1811 ENGLISH POETRY 1579-1830: SPENSER AND THE TRADITION

Sir Walter Scott

M. A. S. (Martin Archer Shee?), "On Walter Scott" 1811; The Sun (1 January 1812).



The following lines were written last July, on authentic intelligence that WALTER SCOTT Esq. was again going to treat the lovers of minstrelsy; and that the Portuguese Sufferers were to derive the benefit of the sale.

"Oh! it comes o'er my ear" in softer tones
Than rippling waters in meandering flow;
Or noontide zephyrs torrid Leo owns,
On light umbrageous foliage can bestow,
Sweeter than warbled roll the night-bird pours
Upon the listener of fitful mood;
Or sky-lark's song melodious as he soars;
Or chorus full and varied of the world,
The mind from pilgrim wearinesses stealing,
And freshness of Elysian rest revealing.

From "the wtich-elm that shades Saint Fillan's spring"
The all-pervading energies diffuse;
Waking responsive sound from kindred string
Wherever consecrated to the muse.
All lucid as Saint Fillan's spring and pure,
And bearing virtues of sallubrious kind,
Which ills obliviate, though they can not cure;
And shed refinement on the most refin'd;
The smart of human suffering allaying,
The deeds of lofty sentiment displaying.

Said I, the smart of suffering they allay?
And truly said — and literally true;
Exalted genius claims perennial bay—
Ardent benevolence deserves it too—
Benevolence expanded, honest, chaste,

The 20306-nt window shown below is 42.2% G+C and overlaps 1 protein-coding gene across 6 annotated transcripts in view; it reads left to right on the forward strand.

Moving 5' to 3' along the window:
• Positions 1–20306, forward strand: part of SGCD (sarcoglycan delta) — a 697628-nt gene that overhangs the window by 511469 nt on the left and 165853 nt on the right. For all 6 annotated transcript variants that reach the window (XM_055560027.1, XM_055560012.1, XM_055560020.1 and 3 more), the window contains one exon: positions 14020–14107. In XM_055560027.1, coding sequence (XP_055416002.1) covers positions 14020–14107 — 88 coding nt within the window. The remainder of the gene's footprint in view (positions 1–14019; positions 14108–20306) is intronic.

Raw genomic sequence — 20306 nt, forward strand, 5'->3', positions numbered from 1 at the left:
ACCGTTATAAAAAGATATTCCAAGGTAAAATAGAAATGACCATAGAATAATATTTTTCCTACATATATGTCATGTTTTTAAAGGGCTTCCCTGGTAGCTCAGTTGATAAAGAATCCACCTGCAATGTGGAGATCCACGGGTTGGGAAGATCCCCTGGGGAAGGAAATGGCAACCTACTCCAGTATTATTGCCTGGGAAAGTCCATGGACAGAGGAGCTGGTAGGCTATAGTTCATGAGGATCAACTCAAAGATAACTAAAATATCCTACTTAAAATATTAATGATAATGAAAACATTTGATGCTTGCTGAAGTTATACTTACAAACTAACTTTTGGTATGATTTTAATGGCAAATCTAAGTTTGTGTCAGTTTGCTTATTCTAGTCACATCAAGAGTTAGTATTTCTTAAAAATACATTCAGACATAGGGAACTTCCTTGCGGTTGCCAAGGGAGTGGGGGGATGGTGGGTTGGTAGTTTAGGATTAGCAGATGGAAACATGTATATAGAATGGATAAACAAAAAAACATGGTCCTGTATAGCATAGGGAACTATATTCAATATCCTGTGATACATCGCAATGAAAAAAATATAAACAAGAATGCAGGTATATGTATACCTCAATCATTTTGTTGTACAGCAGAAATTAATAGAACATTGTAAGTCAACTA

Kindled at patriot sensibility,
Which reaches far Bellona's crimson waste,
Where victim warriors in masses lie;
Which reaches styptic to the heart that's bleeding,
And gives to misery the whole that's needing.

Well may such dulcet minstrelsy transcend
Terrestrial music's most transcendent notes!
It is the hallow'd medium of its end,
More ravishing than the congregated throats,
It is a Seraph's voice — it is much more—
It is the voice of Him who kiss'd the rod
Humanity's best blessings to restore—
It is the voice of universal God!
His spirit gave the generous purpose being;
And He will guard it, with an eye all-seeing.

Long have we lov'd, sweet Bard of Caledon!
The harmonies that issue from thy lyre,
Affording illustration all thine own,
Of moral bearing and heroic fire—
Long have we lov'd thine high-wrought sentiment;
Thy nature's feelings delicate and strong;
Thy rich imagination's full intent;
And all the wonders of thy lavish song;
But Mercy! attribute divine combining
Spreads here in ever page, benignant shining.

The poem was written in answer to THE CALEDONIAN COMET.